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The Daily Wildcat

The Daily Wildcat


Column: Haters gonna hate, lawyers gonna lawyer

People do really crazy things for their 15 minutes of fame. Some people post ridiculous videos. Some people pull crazy stunts. Some people go as far as to commit crimes. Some people decide to sue mega pop stars for $40 million. 

Earlier this month, an R&B artist named Jesse Braham, who goes by Jesse Graham, filed a $42 million lawsuit against Taylor Swift for stealing the lyrics to her hit song “Shake It Off” from his 2013 song “Haters Gonna Hate.” He also demanded credit on her album for being a writer of “Shake It Off.” 

Let’s look at the lyrics to Braham’s song: “Haters gone hate, playas gone play. Watch out for them fakers, they’ll fake you every day.”

The lyrics to “Shake It Off” go: “Cause the players gonna play play play play play, and the haters gonna hate hate hate hate hate.” Later on, she sings, “the fakers gonna fake fake fake fake fake.”

Braham claims that she stole the entire chorus line to “Haters Gonna Hate,” and that without his song, “Shake It Off” would never exist. 

To start off, the phrase “haters gonna hate” is not uncommon at all. In fact, it’s so common that it has been used in colloquial language for years before Swift’s or Braham’s songs came to be. 

If anything, the phrase originated from a 2001 song called “Playas Gon’ Play” by the group 3LW. The chorus line of this song begins with, “Playas, they gonna play. And haters, they gonna hate.” If we’re using Braham’s logic here, then he must have stolen the lines to his song from 3LW’s. 

Despite mentioning haters, players and fakers, the lyrics are completely different. If you hear every album and listen to the radio, you will always find songs with similar lines in them—more similar than these two. U.S. copyright laws even state that short mottoes and catchphrases are not subject to copyright laws. He doesn’t own “haters gonna hate,” and he doesn’t own “players gonna play.” 

Additionally, the songs sound absolutely nothing alike. While “Shake It Off” has an upbeat, pop rhythm, “Haters Gonna Hate” is a slow, blues-type song. As a completely different genre, completely different style and with all but three similar, common phrases, how did Braham think his song was the precursor to T-swizzle’s? Moreover, how did he think he could beat the almighty Swift in a legal battle?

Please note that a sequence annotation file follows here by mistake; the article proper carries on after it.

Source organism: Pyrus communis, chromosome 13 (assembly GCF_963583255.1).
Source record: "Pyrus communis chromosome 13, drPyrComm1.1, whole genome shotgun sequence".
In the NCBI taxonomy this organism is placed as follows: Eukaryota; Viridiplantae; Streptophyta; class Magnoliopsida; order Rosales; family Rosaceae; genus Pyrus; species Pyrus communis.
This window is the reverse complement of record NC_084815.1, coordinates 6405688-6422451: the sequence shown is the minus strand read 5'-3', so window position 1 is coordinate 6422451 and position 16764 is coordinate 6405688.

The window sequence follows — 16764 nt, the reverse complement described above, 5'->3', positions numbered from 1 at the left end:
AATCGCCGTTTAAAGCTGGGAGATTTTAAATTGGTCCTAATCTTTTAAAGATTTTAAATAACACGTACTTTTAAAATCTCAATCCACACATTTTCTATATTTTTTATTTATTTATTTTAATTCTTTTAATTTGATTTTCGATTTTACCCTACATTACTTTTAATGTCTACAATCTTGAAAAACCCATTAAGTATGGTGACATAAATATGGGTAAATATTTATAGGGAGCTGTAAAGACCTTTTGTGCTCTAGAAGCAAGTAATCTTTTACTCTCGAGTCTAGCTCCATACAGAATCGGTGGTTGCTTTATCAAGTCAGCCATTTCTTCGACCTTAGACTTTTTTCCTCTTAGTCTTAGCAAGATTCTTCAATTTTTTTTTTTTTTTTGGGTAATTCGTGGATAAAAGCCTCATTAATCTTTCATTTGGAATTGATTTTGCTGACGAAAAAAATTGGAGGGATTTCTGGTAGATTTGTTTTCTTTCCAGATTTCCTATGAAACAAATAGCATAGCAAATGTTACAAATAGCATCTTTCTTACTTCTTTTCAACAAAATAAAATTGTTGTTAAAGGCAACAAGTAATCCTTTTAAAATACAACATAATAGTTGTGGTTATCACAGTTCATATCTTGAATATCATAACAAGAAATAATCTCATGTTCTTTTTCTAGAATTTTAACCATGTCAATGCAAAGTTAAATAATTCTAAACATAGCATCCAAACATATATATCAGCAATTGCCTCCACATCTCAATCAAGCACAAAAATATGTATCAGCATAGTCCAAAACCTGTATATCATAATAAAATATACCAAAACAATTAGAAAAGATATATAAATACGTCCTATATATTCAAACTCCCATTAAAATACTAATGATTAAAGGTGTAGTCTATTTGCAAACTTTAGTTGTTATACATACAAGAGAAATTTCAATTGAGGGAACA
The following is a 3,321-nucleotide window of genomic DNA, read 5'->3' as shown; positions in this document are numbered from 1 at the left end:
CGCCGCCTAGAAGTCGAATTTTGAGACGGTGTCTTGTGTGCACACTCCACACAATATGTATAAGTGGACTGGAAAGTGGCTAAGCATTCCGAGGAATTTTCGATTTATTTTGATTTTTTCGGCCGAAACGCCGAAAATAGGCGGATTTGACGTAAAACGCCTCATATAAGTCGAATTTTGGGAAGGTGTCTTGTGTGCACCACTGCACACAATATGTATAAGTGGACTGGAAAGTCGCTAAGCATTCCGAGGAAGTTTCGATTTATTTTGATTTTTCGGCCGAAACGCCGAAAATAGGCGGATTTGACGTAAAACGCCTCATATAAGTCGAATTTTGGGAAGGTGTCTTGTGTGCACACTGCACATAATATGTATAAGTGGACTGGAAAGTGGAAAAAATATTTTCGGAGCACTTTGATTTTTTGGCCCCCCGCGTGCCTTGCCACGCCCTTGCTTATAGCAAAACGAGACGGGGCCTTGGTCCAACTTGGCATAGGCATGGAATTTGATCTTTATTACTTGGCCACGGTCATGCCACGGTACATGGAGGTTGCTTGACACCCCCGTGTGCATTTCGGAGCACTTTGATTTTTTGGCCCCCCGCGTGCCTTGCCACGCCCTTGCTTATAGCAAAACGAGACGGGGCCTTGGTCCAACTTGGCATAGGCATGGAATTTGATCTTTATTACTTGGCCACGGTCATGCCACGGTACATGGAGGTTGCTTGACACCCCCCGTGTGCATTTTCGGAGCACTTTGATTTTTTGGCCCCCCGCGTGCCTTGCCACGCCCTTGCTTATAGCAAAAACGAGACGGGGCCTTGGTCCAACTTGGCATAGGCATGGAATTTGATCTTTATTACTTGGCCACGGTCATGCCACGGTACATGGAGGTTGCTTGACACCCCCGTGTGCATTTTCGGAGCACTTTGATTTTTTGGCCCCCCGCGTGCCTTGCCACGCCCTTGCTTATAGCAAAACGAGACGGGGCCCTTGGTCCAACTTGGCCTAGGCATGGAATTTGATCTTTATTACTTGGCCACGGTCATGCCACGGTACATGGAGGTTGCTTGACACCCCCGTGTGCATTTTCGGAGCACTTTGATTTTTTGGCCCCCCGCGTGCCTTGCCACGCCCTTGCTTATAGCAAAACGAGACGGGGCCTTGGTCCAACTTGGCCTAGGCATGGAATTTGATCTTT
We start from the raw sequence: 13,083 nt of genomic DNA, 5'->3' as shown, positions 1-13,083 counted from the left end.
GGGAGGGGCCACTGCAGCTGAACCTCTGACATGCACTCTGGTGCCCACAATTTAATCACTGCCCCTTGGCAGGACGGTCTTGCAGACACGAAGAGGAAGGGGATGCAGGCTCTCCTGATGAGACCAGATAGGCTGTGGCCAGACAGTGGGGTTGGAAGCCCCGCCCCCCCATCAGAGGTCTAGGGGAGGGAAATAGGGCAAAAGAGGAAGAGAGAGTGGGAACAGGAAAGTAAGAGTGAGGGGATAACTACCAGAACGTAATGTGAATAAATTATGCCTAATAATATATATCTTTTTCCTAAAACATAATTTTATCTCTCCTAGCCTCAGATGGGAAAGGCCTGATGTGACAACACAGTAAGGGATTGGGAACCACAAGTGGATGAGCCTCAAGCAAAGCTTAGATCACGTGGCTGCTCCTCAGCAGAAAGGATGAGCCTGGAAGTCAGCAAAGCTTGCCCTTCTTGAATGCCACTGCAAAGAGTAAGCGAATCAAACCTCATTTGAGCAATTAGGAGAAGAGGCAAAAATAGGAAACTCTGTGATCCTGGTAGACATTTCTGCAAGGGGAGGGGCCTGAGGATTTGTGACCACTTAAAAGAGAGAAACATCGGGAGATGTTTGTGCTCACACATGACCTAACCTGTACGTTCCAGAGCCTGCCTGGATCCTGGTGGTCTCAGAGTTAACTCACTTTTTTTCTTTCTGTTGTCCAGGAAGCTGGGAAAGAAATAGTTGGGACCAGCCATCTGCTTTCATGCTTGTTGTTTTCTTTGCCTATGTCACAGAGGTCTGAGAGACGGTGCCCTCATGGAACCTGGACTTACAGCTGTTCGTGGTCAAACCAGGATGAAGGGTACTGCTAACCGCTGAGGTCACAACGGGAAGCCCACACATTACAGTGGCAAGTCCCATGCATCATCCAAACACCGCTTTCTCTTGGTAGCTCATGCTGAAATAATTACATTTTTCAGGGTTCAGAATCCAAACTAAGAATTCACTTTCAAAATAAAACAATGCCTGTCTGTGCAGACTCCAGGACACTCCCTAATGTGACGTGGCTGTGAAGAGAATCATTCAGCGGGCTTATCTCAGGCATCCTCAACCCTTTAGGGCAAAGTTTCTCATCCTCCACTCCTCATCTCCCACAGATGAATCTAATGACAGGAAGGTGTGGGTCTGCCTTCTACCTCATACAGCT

Anyone who listened to both songs could instantly tell that they are completely different, and there would be no chance of the lawsuit actually going through, so was it all just for attention? Given the lengths people go to chase fame, they will be ecstatic even for bad media if it gets their name out there. 

Braham could not possibly believe he could win this lawsuit. He represented himself in court against Swift’s high-class legal team, who could probably take him down with one single blow. Maybe he didn’t hire himself a lawyer because he knew that he had no chance. 

He soon joined the ranks of those who sought to bring Swift down and failed miserably. The judge even had some fun with the ruling, quoting Taylor Swift songs in her final statement, “At present, the Court is not saying that Braham can never, ever, ever get his case back in court. But, for now, we have got problems, and the Court is not sure Braham can solve them.”

Maybe this wasn’t a loss for him, though. Maybe this entire scheme was a huge publicity stunt and the high really was worth the pain. If that is the case, then it really worked for him. Two months ago, no one had heard of Braham, but now his name is up in lights as that “guy who tried to sue Taylor Swift.” 

I don’t know about you, but to me that seems like an awfully likely story. No publicity is bad publicity. At least that’s what people say. 

Follow Apoorva Bhaskara on Twitter.

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